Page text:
Last week, a decent sized earthquake hit Mexico near Acapulco which served as a reminder of the devastating earthquakes and tsunamis that hit Japan last year. In California, or “earthquake country” as it’s often referred to, people casually talk about the “The Big One.” But earthquake preparedness is no laughing matter that that scientists and lay people alike know that we can expect to have a catastrophic earthquake likely on the San Andreas fault which stretches down the Golden State.
As a kid I remember my mom purchased a small device that was supposed to detect earthquakes and sound an alarm. While I had my doubts, it unfortunately annoyed everyone with its constant false alarms like when someone slammed a door (which was all too often in my family). So, so we had to remove it before we ever got to see if it really did predict earthquakes.
Here we are today, some twenty odd years later and California is still without any effective earthquake preparedness technology. The best thing I’ve seen around is a $.99 iPhone App that is supposed to detect earthquakes by using the internal gyroscope that detects movement. This is the hardware responsible for detecting when the display mode should be either landscape or portrait. Supposedly you can lay it down next to you while you sleep to help you detect an earthquake. But again, I’m skeptical at best.
Other countries such as Japan and even Mexico supposedly have better earthquake detection and warning systems than we do in the U.S. Japan is reported to have spent $1 billion building their preparedness system. Compare that to the measly $400,000 a year that California researchers have spent developing our technology. Experts estimate that we need to spend at least another $50 on developing our system and another $5 million on operating it.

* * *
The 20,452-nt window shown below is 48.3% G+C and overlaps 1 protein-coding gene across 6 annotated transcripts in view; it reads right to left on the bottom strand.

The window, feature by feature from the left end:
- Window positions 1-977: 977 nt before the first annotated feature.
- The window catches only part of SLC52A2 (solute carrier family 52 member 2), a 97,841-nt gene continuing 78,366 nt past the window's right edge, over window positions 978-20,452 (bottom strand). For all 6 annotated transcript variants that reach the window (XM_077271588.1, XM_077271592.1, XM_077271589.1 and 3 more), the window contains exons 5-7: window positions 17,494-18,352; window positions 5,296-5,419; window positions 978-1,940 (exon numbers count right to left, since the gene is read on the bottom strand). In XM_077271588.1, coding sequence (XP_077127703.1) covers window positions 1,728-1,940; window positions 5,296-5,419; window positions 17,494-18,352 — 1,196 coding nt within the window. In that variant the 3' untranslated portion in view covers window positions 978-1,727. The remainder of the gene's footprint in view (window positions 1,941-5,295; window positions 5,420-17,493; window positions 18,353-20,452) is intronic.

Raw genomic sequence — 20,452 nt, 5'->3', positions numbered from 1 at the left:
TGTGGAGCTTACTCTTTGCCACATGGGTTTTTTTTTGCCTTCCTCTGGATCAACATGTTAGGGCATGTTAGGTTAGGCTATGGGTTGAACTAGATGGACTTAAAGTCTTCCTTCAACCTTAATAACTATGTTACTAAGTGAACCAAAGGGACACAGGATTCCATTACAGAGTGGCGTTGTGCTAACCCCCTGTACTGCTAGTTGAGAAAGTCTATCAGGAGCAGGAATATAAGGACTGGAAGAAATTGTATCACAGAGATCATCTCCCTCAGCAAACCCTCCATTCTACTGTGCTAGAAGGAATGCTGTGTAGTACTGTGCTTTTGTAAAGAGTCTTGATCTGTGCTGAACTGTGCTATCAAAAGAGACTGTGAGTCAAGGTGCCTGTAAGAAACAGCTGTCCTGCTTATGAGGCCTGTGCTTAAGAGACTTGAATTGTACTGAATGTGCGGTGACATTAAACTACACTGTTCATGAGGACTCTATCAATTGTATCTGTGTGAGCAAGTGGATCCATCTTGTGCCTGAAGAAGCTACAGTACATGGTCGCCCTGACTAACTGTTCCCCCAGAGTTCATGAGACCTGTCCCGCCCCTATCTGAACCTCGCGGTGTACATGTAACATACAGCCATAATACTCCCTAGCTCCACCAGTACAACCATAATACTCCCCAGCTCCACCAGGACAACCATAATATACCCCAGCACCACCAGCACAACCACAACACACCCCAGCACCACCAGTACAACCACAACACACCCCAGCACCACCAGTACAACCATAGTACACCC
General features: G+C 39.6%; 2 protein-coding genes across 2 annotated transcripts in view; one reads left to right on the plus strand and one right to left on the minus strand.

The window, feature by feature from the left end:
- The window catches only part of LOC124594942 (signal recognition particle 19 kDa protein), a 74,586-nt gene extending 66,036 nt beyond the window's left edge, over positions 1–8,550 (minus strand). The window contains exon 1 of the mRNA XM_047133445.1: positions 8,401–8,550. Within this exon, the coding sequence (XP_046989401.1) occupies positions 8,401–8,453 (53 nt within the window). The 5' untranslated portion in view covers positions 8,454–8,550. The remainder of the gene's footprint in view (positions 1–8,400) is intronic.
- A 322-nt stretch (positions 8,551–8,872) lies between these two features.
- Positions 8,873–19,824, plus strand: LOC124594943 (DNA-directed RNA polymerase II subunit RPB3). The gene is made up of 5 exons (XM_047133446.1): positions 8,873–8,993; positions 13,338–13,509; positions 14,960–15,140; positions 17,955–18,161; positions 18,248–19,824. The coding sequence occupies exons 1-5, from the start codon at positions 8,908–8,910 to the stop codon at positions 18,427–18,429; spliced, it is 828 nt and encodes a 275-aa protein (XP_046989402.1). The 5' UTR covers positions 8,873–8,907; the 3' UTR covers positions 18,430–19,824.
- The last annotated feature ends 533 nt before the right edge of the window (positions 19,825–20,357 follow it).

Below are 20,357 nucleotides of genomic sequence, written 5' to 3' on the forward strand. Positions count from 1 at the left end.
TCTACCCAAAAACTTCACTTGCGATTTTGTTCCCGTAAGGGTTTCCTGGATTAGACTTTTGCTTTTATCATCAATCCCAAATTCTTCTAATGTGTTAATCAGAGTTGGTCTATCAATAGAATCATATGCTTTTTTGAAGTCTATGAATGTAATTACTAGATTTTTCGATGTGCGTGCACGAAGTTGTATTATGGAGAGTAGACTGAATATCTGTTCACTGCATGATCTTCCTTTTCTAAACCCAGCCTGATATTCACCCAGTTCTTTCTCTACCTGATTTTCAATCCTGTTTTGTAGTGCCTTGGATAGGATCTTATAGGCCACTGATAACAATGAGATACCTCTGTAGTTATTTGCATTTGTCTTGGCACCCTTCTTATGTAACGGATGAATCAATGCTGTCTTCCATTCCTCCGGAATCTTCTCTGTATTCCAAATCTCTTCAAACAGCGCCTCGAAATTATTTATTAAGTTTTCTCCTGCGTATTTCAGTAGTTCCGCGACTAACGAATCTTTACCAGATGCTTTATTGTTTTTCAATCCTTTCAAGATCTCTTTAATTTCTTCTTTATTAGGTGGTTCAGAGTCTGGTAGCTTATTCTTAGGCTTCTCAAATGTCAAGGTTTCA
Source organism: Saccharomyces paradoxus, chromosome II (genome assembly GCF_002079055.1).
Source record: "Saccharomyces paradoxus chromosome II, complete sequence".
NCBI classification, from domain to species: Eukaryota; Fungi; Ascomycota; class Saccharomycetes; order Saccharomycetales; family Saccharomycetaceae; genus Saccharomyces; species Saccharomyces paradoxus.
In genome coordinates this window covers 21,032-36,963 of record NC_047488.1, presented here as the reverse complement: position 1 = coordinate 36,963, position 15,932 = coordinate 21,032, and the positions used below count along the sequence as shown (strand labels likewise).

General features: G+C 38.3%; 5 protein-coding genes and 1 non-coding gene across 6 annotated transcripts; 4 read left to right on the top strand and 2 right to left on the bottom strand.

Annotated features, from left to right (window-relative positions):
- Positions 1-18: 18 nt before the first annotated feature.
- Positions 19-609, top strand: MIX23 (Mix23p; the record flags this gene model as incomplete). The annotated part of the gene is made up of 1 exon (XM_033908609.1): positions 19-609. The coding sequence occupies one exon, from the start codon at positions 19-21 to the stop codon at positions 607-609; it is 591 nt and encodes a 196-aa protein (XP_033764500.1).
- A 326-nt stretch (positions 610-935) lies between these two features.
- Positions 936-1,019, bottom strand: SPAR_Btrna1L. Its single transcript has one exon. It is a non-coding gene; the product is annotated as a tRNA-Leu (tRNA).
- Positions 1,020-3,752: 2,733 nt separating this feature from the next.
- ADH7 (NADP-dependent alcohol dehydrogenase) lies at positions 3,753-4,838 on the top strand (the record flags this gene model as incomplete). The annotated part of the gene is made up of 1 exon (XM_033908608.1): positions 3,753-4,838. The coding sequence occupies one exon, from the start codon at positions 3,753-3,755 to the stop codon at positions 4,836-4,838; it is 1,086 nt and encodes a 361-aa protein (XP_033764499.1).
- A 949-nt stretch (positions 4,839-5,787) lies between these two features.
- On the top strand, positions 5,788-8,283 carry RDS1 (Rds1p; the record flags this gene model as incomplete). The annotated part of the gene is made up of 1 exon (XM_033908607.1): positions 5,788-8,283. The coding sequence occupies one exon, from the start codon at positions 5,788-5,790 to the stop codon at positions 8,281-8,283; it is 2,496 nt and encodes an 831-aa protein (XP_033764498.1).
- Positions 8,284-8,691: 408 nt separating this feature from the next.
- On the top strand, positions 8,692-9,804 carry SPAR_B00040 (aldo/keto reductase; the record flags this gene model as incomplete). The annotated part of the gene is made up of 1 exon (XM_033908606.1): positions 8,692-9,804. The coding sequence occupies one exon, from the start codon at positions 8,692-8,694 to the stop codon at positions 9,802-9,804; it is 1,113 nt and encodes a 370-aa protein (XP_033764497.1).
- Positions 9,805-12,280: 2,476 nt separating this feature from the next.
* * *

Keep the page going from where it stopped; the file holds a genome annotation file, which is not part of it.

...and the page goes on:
Making the financial case for investment in earthquake preparedness difficult for the state is the fact that, unlike countries such as Mexico and Japan, California fortunately hasn’t actually had a catastrophic earthquake in over a century. Scientists are close to a solution and a team in San Diego claims to have one that will help predict an earthquake 1 minute before the seismic shock-wave reaches. But the real question is whether it will work the first time without having a bunch of false alarms first (like the device my mom bought when I was a kid). The hope is that the system will also do more than just detect quakes but also communicate warning messages via social media, television, radio broadcast, fire/police stations, public transit operators, and more.
The state definitely should invest more in earthquake preparedness and technology but whether it gets off the ground or not everyone needs to make their own investment too by having an earthquake kit. Predicting a quake will not help you necessarily survive the aftermath. It is everyone’s own individual responsibility to prepare for an earthquake by taking the necessary steps such as purchasing a reliable earthquake kit.